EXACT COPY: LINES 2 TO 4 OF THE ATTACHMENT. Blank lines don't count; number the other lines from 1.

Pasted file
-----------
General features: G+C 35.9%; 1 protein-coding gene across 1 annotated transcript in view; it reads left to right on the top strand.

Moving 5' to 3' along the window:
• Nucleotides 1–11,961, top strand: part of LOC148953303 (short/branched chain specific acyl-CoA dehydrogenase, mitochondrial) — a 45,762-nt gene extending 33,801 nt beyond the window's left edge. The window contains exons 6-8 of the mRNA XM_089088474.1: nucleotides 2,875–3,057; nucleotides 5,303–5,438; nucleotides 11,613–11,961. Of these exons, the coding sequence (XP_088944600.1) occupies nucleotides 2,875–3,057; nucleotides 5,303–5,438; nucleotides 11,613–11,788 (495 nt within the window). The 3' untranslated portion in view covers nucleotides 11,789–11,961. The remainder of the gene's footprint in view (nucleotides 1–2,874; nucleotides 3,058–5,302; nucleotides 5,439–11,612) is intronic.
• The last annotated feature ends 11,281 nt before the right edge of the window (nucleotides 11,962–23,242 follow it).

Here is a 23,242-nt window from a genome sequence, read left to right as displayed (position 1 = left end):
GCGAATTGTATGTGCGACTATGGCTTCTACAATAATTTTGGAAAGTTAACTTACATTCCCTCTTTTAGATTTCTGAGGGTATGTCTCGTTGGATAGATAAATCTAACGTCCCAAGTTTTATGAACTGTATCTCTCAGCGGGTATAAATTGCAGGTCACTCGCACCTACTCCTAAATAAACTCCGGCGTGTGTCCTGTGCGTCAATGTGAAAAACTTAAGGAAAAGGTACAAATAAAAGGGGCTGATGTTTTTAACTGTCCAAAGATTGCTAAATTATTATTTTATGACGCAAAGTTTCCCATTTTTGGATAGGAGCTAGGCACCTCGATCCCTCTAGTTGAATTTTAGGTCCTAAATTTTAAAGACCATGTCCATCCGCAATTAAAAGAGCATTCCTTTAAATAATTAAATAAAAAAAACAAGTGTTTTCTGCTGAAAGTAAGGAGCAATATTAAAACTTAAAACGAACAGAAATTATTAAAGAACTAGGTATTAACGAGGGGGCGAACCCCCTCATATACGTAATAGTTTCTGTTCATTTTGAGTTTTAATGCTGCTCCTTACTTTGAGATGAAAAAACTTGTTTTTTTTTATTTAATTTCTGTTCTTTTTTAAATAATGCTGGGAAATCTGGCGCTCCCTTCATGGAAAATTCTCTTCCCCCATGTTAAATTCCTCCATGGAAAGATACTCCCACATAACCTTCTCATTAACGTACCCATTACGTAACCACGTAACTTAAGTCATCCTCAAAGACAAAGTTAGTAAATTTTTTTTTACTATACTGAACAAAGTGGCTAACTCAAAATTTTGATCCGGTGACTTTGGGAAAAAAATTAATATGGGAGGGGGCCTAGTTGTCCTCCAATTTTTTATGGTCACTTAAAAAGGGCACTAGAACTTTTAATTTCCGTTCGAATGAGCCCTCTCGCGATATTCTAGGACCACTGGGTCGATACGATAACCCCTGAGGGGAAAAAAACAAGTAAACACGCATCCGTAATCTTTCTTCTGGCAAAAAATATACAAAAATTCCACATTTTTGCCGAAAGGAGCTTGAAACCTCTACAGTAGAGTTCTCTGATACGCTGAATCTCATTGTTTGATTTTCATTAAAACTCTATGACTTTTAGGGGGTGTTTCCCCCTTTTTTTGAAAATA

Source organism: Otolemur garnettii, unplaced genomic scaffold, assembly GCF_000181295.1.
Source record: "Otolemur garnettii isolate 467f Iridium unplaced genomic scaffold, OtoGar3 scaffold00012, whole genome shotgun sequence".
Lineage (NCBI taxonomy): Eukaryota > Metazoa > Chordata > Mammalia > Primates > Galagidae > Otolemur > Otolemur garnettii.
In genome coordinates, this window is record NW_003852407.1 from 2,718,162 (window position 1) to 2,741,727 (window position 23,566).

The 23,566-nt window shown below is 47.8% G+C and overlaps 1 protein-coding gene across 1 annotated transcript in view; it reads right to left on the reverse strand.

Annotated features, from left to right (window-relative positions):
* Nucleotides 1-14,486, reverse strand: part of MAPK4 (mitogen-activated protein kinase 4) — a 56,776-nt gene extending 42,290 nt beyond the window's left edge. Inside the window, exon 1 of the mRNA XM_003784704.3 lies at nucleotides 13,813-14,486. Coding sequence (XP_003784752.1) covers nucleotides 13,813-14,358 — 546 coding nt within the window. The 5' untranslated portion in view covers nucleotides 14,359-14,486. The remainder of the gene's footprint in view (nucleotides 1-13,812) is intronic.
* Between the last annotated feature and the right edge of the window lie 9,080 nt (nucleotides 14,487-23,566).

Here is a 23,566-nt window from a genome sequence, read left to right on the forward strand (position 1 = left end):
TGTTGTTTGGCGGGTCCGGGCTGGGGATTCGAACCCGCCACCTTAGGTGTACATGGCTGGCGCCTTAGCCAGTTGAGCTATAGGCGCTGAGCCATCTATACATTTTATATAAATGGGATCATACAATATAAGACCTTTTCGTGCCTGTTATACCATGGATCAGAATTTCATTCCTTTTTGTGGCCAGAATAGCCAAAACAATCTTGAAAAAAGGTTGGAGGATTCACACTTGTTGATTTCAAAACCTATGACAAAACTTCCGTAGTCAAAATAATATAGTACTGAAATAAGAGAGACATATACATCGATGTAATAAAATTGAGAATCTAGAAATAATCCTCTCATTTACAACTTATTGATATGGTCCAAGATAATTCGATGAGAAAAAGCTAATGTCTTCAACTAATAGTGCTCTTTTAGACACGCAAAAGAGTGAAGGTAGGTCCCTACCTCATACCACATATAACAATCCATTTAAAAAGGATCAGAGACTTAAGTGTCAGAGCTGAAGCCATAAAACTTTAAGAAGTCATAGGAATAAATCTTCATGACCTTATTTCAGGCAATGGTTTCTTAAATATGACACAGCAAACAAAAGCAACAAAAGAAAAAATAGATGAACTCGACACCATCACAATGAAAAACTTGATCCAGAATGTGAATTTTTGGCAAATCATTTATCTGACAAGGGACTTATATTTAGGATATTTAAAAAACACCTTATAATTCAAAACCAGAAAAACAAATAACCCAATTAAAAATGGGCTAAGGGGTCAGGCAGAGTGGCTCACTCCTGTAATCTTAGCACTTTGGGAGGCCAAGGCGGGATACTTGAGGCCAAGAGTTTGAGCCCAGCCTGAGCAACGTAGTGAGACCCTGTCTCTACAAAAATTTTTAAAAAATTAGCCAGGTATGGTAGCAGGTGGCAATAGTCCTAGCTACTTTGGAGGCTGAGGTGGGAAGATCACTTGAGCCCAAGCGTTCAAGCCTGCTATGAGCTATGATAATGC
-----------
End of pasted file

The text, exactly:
Moving 5' to 3' along the window:
• Nucleotides 1–11,961, top strand: part of LOC148953303 (short/branched chain specific acyl-CoA dehydrogenase, mitochondrial) — a 45,762-nt gene extending 33,801 nt beyond the window's left edge. The window contains exons 6-8 of the mRNA XM_089088474.1: nucleotides 2,875–3,057; nucleotides 5,303–5,438; nucleotides 11,613–11,961. Of these exons, the coding sequence (XP_088944600.1) occupies nucleotides 2,875–3,057; nucleotides 5,303–5,438; nucleotides 11,613–11,788 (495 nt within the window). The 3' untranslated portion in view covers nucleotides 11,789–11,961. The remainder of the gene's footprint in view (nucleotides 1–2,874; nucleotides 3,058–5,302; nucleotides 5,439–11,612) is intronic.
• The last annotated feature ends 11,281 nt before the right edge of the window (nucleotides 11,962–23,242 follow it).